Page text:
Wednesday, December 9, 2009

Recovery will be stronger than consensus, says Barclays Capital chief U.S. economist

"U.S. economic growth is recovering robustly, receiving the usual cyclical boost from housing and inventories," said Dean Maki, managing director and chief U.S. economist of Barclays Capital in his "U.S. Economic Outlook" presentation to the Boston Security Analysts Society (BSAS) on December 8. 

Maki said the U.S. economy will recover strongly, as it typically has done following past recessions. He disagreed with the many pundits who say "This time is different" and that the economic recovery will be drawn out because tight credit will keep consumer spending weak.

Credit is always tight following a recession, Maki said. "In these strong [economic] recoveries of the past, we haven't needed strong credit growth," he added. 

Maki discussed the following drivers of strong economic growth:
•    Production is set to grow much faster than final demand.
•    Housing is starting to rise because of its greater affordability.
•    Business has cut too much during downturn, so companies must boost spending soon to grow profits.

Some predictions
•    Real GDP will hit 5% by the first quarter of 2010 and stay at or above 3% in 2010.
•    Unemployment has peaked and will fall to 9.1% by the fourth quarter of 2010.
•    Inflation--and the fed funds rate--will remain low. However, the Fed will raise rates in the second half of 2010.

A couple of unexpected developments could derail Maki's predictions, he said. One is a sharp fall in the stock market. The other is a sharp rise in commodity/energy prices as a result of global economic growth. 

Do you agree with Maki's predictions? Please comment.

Dec. 11 update
If you're a member of the BSAS LinkedIn group, you can join a conversation there about Maki's talk.

Susan B. Weiner, CFA
Check out my website at www.InvestmentWriting.com or sign up for my free monthly e-newsletter.
Copyright 2009 by Susan B. Weiner All rights reserved

Registered reps, it's time to 'fess up

Ghostwriters offer valuable marketing support to financial advisors. But some registered reps--and the marketers who support them--have felt confused since the issuance of "Misleading Communications About Expertise,"  FINRA Regulatory Notice 08-27,  in May 2008. They don't know how much editorial assistance reps can receive before they must acknowledge the assistance in writing--or even sacrifice their byline.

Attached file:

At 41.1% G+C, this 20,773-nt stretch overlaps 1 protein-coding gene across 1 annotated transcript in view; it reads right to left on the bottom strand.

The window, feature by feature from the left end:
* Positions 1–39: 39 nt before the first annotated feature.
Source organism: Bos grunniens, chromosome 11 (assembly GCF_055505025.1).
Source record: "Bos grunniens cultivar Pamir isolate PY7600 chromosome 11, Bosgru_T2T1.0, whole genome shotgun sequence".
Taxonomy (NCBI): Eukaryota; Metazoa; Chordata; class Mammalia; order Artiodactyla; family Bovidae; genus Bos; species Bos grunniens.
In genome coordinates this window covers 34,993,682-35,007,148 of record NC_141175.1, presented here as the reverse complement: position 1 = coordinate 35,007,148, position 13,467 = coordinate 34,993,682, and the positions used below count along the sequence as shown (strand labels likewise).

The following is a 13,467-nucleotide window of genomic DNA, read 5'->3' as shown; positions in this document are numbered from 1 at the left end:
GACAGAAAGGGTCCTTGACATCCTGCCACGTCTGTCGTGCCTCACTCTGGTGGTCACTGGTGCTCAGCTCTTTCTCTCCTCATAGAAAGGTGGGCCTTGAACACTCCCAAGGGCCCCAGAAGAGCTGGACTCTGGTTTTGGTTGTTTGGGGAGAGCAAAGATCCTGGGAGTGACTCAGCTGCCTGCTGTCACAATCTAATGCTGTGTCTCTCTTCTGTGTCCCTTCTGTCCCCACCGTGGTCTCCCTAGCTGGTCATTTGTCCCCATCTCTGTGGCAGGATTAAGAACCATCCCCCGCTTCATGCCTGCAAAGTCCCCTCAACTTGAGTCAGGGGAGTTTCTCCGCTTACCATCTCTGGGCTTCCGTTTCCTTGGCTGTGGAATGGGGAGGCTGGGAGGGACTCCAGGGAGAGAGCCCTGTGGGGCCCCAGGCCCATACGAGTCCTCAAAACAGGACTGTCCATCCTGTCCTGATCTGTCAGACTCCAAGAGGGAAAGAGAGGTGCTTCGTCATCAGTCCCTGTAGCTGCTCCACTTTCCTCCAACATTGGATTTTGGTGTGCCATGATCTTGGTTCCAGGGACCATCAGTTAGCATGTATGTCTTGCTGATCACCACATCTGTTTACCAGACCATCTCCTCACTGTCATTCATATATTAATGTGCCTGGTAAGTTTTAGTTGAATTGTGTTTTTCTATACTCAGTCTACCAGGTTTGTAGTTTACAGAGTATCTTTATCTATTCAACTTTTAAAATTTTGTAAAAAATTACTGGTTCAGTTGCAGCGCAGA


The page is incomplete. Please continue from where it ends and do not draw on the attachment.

At least one compliance officer is interpreting the rules relatively strictly. Paul Tolley, chief compliance officer of Commonwealth Financial Network in Waltham, Mass., says that registered reps should disclose the role of any other writers who contribute to text for articles or books that a rep would like to distribute under the rep's name.  That's much stricter than the informal advice I received from some financial marketing writers when I drafted "FINRA's limits on registered reps use of ghostwriters," an earlier blog post on this topic.

FINRA's "Misleading Communications About Expertise"  says, "Registered representatives may not suggest (or encourage others to suggest) that they authored investment-related books, articles or similar publications if they did not write them. Such a publication created by a third-party vendor must disclose that it was prepared either by the third party or for the representative’s use."

Tolley thinks FINRA's intentions are clear. "Few things in compliance are black and white, but this is one of them" he says. If the rep's only contribution was to pay for an article, then the rep can't take credit for the article. However,
"Reps who pay for someone else to write an article can still put their name on it, as long as the actual author is credited," says Tolley. An appropriate byline might be "Submitted by Rachel Registered-Rep and written by Glenda Ghostwriter" or "Written for Rachel Registered-Rep by Glenda Ghostwriter."

But what if the registered rep contributes content and editorial guidance to a ghostwriter? For example, what if a ghostwriter pens an article based on interviews with a registered rep? Can the registered rep claim authorship?

"What it really comes down to is that you can't say it if it's not true," says Tolley. If reps are 100% responsible for the text of an article or other written communication, they can claim sole authorship.  If not, they should disclose the details of who contributed what, he says. For example, if someone writes an article on the basis of content and editorial review provided by a rep, the article's byline should include the writer's name in addition to the rep's. "The rep can't claim sole authorship because it's not true," he adds. However, a byline such as "By Rachel Registered-Rep with Glenda Ghostwriter" could work, as long as Rachel truly contributed to the writing.

Tolley says that it's probably okay for a rep to send an ghostwritten article to a newspaper  with a note that it was "submitted by Joe Smith," when Joe Smith is not the author. However, I doubt that most newspapers would accept this. They'd want to credit the real author.

On a related note, "In accordance with Notice 08-27, if a rep is merely paying for a publication that is designed to look like a magazine, article or interview, the material must be clearly identified as an advertisement (typically by including the word 'Advertisement' at the top center of the publication)," says Tolley.

Registered reps, it's time for you to 'fess up, if you're not really the author of your bylined articles or books.

Background of FINRA rules